The Noise Snare Photo System – Loud Pipes Beware

05/23/2011 @ 7:20 am, by Jensen Beeler20 COMMENTS

The next hot-button issue concerning the EPA and motorcycles is not gas and particle pollution like you might expect, but instead simply noise. There’s always been a battle between the straight-pipe running motorcycle contingency (you know who you are), whose loud pipes have been an earsore for both regular citizens and motorcyclists alike. With the EPA cracking down at a federal level, and states like California adopting similar provisions, it would seem the day of the straight-pipe are going the way of the dodo, but the issue doesn’t stop there.

Take the 2011 Kawasaki ZX-10R, the would-be superbike of 2011 (if Kawasaki ever sends us one from the press fleet), which boasted an astonishing 207hp at the crank with ram-air. Motorcycle enthusiasts of the United States were disappointed when the machine arrived on American soil, and learned that the new ZX-10R had been de-tuned to meet EPA standards. Losing roughly 10hp, the presumption was that the 2011 Kawasaki ZX-10R had failed to meet emission standards, but the reality is that Kawasaki had to de-tune the bike in order to make it quieter.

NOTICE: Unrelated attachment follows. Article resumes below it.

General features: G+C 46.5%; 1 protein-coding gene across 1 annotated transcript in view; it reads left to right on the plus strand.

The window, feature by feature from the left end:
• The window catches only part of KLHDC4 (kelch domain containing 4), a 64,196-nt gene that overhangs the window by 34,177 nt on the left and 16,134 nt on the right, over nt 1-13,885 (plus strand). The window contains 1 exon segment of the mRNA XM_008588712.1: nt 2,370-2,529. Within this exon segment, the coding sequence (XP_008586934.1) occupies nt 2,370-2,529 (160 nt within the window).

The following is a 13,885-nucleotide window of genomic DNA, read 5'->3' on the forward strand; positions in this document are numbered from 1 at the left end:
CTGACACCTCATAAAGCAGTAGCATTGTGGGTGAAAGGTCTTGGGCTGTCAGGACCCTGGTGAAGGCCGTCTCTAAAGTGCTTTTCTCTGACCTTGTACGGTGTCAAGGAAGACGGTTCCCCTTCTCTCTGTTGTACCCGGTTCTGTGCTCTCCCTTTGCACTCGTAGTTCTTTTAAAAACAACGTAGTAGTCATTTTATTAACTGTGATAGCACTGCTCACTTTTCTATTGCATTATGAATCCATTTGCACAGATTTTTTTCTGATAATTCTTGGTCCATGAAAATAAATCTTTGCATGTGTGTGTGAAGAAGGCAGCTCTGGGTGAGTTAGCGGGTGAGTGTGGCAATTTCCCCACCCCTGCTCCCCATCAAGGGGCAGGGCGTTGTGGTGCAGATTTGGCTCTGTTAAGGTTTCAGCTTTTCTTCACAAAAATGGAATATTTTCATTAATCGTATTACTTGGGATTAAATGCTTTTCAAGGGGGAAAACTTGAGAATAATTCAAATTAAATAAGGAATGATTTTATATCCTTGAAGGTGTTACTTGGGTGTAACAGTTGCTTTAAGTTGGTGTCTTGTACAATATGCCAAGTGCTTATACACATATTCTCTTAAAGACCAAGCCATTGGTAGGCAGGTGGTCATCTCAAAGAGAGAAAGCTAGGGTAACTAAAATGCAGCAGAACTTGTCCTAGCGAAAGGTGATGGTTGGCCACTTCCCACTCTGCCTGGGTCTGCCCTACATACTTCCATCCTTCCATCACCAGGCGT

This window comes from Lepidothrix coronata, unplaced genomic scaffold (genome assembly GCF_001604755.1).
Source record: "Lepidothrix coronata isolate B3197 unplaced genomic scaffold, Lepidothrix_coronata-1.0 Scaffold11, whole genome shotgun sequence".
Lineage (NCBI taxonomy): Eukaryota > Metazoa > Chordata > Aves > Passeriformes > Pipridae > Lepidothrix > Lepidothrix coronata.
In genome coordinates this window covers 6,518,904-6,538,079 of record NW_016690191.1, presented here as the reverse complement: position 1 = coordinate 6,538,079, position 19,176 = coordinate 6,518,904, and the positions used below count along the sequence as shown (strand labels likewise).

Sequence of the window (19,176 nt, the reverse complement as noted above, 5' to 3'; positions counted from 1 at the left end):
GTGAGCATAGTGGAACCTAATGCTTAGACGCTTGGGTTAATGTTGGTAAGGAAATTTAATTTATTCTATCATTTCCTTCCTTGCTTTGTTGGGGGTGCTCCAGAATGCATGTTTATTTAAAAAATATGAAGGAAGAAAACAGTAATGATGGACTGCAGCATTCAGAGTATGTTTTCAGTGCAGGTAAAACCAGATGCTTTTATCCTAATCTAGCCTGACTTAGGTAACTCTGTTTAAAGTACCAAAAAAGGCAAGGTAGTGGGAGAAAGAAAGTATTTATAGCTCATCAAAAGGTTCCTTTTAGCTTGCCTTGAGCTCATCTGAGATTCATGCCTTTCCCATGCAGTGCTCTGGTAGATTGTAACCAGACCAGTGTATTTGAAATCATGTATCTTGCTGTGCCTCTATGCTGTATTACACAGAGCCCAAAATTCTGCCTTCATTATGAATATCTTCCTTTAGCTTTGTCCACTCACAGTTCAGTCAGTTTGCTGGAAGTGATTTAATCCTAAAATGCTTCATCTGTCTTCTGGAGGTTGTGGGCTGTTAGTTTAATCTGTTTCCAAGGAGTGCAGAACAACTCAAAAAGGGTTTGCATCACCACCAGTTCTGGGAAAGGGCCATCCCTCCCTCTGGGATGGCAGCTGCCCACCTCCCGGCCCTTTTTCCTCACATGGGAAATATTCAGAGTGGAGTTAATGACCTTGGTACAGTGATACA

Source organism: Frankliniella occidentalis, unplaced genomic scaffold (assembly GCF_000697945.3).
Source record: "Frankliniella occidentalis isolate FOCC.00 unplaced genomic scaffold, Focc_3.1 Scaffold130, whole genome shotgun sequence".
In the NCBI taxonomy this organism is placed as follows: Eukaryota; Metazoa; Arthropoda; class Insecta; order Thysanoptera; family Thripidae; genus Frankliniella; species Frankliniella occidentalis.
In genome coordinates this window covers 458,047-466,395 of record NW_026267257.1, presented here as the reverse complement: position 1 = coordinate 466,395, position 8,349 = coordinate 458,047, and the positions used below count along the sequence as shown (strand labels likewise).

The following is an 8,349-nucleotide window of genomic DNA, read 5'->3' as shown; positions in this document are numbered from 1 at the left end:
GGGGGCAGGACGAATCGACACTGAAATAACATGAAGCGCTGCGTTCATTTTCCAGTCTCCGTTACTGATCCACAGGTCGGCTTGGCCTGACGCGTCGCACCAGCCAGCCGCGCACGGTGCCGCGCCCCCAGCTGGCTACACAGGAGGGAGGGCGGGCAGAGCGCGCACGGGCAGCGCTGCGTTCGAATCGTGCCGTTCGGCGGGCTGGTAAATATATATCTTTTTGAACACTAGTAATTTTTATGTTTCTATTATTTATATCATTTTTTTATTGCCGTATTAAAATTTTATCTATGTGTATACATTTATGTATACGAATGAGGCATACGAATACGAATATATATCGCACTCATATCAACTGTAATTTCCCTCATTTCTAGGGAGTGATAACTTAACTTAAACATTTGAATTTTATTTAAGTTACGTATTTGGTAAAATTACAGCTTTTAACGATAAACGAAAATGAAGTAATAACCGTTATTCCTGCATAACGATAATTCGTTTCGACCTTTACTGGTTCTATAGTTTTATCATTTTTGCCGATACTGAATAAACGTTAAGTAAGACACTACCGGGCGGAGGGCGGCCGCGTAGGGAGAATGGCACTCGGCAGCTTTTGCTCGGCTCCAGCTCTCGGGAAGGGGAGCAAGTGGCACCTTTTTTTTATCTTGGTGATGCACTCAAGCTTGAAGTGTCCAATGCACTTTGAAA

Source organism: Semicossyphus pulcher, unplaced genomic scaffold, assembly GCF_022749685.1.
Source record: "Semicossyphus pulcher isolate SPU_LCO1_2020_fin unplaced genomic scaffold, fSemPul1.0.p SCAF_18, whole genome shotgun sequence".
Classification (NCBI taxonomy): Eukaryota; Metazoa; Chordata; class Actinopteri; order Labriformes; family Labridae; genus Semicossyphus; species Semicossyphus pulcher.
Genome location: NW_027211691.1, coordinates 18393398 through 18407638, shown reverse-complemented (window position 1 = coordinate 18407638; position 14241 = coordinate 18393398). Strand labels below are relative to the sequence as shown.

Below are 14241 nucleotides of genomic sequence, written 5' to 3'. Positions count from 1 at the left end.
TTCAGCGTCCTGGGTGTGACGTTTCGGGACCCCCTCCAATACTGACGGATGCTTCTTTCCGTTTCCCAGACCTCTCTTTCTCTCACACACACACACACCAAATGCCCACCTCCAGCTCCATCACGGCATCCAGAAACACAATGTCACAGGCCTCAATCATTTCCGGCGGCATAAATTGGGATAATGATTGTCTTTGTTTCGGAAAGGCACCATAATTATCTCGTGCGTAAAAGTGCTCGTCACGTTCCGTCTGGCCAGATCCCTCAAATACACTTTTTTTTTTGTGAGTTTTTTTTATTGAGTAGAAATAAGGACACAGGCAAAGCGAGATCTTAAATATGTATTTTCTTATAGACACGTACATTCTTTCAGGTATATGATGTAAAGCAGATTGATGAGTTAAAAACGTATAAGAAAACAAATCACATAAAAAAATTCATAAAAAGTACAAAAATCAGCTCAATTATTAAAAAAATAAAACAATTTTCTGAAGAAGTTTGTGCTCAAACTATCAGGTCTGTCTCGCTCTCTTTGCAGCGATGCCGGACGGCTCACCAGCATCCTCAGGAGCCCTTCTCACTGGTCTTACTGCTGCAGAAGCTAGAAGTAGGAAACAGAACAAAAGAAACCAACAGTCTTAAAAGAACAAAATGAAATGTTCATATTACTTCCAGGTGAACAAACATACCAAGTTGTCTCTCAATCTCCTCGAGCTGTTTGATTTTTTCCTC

Shortening the rev range by 750 RPM, Kawasaki basically gamed the system on how the EPA measures sound, which is based off a percentage of the total rev range. Perhaps the first to comply with this new standard, American motorcyclists can look forward to different performance spec-sheets on sport bikes from those found abroad in the soon-to-come future. Of course as is the case with the Kawasaki ZX-10R, bypassing the changes made to meet EPA compliance is a simple matter of modifying the electronics package, and then Bob’s your uncle. However would-be tinkerers may want to think twice, as a new device known as the Noise Snare is set to make its debut on catching overly-loud motor vehicles.